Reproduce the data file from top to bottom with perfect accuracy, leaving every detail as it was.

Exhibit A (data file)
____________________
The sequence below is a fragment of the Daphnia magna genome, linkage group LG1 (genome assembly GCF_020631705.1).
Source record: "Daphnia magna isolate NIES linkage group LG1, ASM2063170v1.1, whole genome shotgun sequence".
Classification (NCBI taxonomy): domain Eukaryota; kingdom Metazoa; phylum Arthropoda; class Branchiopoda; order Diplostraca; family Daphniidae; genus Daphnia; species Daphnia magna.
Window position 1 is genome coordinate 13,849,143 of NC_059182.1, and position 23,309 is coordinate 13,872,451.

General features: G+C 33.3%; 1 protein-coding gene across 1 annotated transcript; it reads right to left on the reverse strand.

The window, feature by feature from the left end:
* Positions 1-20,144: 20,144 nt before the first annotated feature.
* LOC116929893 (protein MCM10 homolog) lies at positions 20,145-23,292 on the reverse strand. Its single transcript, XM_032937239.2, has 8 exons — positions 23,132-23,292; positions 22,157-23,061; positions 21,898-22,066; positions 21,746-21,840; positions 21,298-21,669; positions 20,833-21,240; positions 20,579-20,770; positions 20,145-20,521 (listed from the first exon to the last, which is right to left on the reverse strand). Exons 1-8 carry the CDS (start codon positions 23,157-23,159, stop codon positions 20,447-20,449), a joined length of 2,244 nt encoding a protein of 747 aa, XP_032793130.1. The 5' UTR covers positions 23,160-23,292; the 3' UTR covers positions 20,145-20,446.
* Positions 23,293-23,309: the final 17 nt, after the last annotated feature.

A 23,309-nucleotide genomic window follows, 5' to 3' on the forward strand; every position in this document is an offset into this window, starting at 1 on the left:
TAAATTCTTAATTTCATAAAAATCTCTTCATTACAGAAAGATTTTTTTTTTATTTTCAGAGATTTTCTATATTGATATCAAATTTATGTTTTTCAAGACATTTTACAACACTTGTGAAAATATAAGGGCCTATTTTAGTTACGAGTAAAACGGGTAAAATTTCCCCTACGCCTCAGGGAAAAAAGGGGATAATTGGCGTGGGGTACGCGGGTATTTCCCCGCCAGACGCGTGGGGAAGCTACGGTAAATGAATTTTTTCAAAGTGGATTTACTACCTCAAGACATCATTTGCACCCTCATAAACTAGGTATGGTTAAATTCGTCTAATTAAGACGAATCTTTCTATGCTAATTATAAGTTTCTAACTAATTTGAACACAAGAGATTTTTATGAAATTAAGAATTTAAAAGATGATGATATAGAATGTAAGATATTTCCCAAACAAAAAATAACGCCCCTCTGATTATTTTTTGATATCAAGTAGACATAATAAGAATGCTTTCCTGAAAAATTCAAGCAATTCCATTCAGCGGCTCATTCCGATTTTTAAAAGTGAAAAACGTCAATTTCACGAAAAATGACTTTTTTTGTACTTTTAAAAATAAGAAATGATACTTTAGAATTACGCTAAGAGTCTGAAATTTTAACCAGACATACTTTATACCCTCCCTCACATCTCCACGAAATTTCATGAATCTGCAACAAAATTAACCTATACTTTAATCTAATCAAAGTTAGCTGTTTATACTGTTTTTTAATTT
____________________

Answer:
The sequence below is a fragment of the Daphnia magna genome, linkage group LG1 (genome assembly GCF_020631705.1).
Source record: "Daphnia magna isolate NIES linkage group LG1, ASM2063170v1.1, whole genome shotgun sequence".
Classification (NCBI taxonomy): domain Eukaryota; kingdom Metazoa; phylum Arthropoda; class Branchiopoda; order Diplostraca; family Daphniidae; genus Daphnia; species Daphnia magna.
Window position 1 is genome coordinate 13,849,143 of NC_059182.1, and position 23,309 is coordinate 13,872,451.

General features: G+C 33.3%; 1 protein-coding gene across 1 annotated transcript; it reads right to left on the reverse strand.

The window, feature by feature from the left end:
* Positions 1-20,144: 20,144 nt before the first annotated feature.
* LOC116929893 (protein MCM10 homolog) lies at positions 20,145-23,292 on the reverse strand. Its single transcript, XM_032937239.2, has 8 exons — positions 23,132-23,292; positions 22,157-23,061; positions 21,898-22,066; positions 21,746-21,840; positions 21,298-21,669; positions 20,833-21,240; positions 20,579-20,770; positions 20,145-20,521 (listed from the first exon to the last, which is right to left on the reverse strand). Exons 1-8 carry the CDS (start codon positions 23,157-23,159, stop codon positions 20,447-20,449), a joined length of 2,244 nt encoding a protein of 747 aa, XP_032793130.1. The 5' UTR covers positions 23,160-23,292; the 3' UTR covers positions 20,145-20,446.
* Positions 23,293-23,309: the final 17 nt, after the last annotated feature.

A 23,309-nucleotide genomic window follows, 5' to 3' on the forward strand; every position in this document is an offset into this window, starting at 1 on the left:
TAAATTCTTAATTTCATAAAAATCTCTTCATTACAGAAAGATTTTTTTTTTATTTTCAGAGATTTTCTATATTGATATCAAATTTATGTTTTTCAAGACATTTTACAACACTTGTGAAAATATAAGGGCCTATTTTAGTTACGAGTAAAACGGGTAAAATTTCCCCTACGCCTCAGGGAAAAAAGGGGATAATTGGCGTGGGGTACGCGGGTATTTCCCCGCCAGACGCGTGGGGAAGCTACGGTAAATGAATTTTTTCAAAGTGGATTTACTACCTCAAGACATCATTTGCACCCTCATAAACTAGGTATGGTTAAATTCGTCTAATTAAGACGAATCTTTCTATGCTAATTATAAGTTTCTAACTAATTTGAACACAAGAGATTTTTATGAAATTAAGAATTTAAAAGATGATGATATAGAATGTAAGATATTTCCCAAACAAAAAATAACGCCCCTCTGATTATTTTTTGATATCAAGTAGACATAATAAGAATGCTTTCCTGAAAAATTCAAGCAATTCCATTCAGCGGCTCATTCCGATTTTTAAAAGTGAAAAACGTCAATTTCACGAAAAATGACTTTTTTTGTACTTTTAAAAATAAGAAATGATACTTTAGAATTACGCTAAGAGTCTGAAATTTTAACCAGACATACTTTATACCCTCCCTCACATCTCCACGAAATTTCATGAATCTGCAACAAAATTAACCTATACTTTAATCTAATCAAAGTTAGCTGTTTATACTGTTTTTTAATTT